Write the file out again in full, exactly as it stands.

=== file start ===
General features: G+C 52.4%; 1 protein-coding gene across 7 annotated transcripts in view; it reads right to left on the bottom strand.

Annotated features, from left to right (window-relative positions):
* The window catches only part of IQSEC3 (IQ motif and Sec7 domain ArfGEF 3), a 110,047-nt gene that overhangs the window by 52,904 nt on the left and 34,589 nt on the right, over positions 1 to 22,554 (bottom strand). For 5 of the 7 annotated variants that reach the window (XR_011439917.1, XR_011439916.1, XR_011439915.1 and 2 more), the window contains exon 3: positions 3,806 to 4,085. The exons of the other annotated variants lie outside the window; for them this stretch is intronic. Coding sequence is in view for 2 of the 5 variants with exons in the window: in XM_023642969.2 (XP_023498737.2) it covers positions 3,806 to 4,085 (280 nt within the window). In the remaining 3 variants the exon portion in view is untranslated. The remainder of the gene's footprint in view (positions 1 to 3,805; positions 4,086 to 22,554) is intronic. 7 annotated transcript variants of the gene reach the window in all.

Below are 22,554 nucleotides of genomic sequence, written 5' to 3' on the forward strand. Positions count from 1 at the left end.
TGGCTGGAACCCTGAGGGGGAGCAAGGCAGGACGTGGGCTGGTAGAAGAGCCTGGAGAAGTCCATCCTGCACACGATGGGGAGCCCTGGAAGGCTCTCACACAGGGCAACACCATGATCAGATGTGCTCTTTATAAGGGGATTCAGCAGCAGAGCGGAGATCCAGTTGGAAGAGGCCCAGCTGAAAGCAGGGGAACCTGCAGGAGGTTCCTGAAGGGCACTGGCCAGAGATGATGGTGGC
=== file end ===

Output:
General features: G+C 52.4%; 1 protein-coding gene across 7 annotated transcripts in view; it reads right to left on the bottom strand.

Annotated features, from left to right (window-relative positions):
* The window catches only part of IQSEC3 (IQ motif and Sec7 domain ArfGEF 3), a 110,047-nt gene that overhangs the window by 52,904 nt on the left and 34,589 nt on the right, over positions 1 to 22,554 (bottom strand). For 5 of the 7 annotated variants that reach the window (XR_011439917.1, XR_011439916.1, XR_011439915.1 and 2 more), the window contains exon 3: positions 3,806 to 4,085. The exons of the other annotated variants lie outside the window; for them this stretch is intronic. Coding sequence is in view for 2 of the 5 variants with exons in the window: in XM_023642969.2 (XP_023498737.2) it covers positions 3,806 to 4,085 (280 nt within the window). In the remaining 3 variants the exon portion in view is untranslated. The remainder of the gene's footprint in view (positions 1 to 3,805; positions 4,086 to 22,554) is intronic. 7 annotated transcript variants of the gene reach the window in all.

Below are 22,554 nucleotides of genomic sequence, written 5' to 3' on the forward strand. Positions count from 1 at the left end.
TGGCTGGAACCCTGAGGGGGAGCAAGGCAGGACGTGGGCTGGTAGAAGAGCCTGGAGAAGTCCATCCTGCACACGATGGGGAGCCCTGGAAGGCTCTCACACAGGGCAACACCATGATCAGATGTGCTCTTTATAAGGGGATTCAGCAGCAGAGCGGAGATCCAGTTGGAAGAGGCCCAGCTGAAAGCAGGGGAACCTGCAGGAGGTTCCTGAAGGGCACTGGCCAGAGATGATGGTGGC